The recent cabinet reshuffles are also likely to have an effect. While all the government’s new policies on AI were being established, Matt Hancock MP, a man infamous for his love of tech and innovation, was Secretary of State for Digital, Culture, Media, and Sport. In July he was replaced by Jeremy Wright MP, who has demonstrated decidedly less enthusiasm for the subject. Across his parliamentary career, Wright has largely sought to steer clear of all things technology related, only intervening as Attorney General to remind social media companies they were not above the law and to say that international law must keep up with the rapid rate of technological development or risk cyberspace becoming “lawless.” While this is unlikely to alter the direction of government policy, it may temper ambitions within DCMS, leaving BEIS with the bulk of the de facto responsibility for AI. This gives rise to the potential for the governments’ AI policy to become focused on its business potential, rather than technical innovation, alienating developers. The respective remits of DCMS and BEIS theoretically mean that DCMS will focus on supporting innovation during the current development stage of AI, while BEIS focuses on future business applications. In the absence of attention from DCMS, the government risks becoming too focused on the future without doing enough to help the industry grow in the present. Measures like the Sector Deal will help businesses maintain lines of communication that may alleviate this issue, but leadership within DCMS is unlikely to have been as enthusiastic as they once were.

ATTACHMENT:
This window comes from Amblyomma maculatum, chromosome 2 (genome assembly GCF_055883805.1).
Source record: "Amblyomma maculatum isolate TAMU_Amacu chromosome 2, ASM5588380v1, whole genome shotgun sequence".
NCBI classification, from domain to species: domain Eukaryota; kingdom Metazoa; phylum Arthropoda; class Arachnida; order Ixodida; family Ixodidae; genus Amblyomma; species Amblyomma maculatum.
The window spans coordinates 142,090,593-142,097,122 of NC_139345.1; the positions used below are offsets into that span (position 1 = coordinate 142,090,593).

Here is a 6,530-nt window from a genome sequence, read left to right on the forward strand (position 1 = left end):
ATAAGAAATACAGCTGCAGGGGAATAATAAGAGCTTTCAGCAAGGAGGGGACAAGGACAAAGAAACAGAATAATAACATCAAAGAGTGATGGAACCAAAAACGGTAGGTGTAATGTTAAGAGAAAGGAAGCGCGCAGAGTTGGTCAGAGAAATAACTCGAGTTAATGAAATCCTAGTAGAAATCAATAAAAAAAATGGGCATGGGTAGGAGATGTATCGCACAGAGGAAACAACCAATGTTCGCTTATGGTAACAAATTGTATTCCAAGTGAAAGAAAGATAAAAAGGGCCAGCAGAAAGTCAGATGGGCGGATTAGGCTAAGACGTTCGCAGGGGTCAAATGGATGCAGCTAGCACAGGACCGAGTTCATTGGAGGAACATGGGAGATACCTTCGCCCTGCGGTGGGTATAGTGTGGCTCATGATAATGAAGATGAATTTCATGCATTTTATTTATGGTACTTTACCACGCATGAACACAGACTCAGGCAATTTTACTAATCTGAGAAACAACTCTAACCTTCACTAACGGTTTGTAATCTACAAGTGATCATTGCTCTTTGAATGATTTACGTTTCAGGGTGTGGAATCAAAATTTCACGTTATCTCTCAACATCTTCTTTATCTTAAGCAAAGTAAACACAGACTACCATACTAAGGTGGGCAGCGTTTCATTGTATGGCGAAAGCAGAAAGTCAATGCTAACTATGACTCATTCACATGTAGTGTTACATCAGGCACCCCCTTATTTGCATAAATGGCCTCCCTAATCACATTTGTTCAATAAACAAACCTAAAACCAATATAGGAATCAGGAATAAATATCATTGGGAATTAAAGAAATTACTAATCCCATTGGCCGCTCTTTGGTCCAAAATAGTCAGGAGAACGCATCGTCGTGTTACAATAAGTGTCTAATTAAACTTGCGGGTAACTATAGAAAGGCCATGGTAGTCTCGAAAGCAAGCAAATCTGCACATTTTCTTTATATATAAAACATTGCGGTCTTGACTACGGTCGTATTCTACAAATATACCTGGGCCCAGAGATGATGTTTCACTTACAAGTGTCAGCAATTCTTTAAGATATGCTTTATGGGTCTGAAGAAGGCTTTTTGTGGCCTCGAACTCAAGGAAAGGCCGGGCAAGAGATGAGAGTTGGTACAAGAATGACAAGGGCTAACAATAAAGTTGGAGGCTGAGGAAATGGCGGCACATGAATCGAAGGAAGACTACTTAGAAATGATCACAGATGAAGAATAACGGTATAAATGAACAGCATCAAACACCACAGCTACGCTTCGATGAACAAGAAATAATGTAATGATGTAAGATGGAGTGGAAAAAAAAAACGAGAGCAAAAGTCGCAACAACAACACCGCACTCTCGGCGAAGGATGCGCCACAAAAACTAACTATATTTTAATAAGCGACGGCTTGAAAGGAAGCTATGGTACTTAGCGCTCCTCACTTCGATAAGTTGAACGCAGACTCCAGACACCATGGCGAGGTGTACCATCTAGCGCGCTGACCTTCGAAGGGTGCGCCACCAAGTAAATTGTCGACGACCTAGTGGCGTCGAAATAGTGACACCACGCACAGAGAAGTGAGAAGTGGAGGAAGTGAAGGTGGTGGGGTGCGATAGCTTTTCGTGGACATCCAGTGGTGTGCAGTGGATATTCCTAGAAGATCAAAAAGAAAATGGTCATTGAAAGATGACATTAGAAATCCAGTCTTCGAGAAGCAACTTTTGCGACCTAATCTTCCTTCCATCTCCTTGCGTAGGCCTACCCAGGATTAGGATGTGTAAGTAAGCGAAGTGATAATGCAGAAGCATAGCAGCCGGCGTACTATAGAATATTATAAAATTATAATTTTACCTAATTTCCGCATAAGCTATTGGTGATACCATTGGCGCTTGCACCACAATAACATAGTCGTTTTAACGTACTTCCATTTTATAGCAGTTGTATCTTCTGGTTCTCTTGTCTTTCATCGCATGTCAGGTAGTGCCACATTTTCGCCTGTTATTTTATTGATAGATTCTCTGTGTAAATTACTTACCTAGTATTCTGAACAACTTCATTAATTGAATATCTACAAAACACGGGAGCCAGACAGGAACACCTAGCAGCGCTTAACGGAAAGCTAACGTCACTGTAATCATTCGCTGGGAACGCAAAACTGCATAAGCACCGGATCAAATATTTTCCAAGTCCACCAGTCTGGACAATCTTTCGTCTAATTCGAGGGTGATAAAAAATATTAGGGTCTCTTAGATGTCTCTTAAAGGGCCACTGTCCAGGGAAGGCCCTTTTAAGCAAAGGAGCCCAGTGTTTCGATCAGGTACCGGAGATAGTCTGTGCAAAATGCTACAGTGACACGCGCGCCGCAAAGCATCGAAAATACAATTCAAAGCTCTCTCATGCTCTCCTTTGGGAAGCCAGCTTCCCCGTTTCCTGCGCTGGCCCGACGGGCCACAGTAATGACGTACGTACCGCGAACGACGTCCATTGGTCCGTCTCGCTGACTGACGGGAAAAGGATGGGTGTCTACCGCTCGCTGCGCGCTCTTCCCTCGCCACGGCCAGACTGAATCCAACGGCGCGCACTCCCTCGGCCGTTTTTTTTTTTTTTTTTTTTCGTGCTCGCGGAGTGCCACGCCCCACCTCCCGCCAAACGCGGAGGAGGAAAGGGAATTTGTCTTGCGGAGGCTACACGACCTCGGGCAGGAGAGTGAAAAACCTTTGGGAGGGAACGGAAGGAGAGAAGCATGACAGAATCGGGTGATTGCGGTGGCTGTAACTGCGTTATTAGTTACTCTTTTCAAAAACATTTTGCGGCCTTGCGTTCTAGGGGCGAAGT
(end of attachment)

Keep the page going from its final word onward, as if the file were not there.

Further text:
“Sensationalist” or “clear and present danger”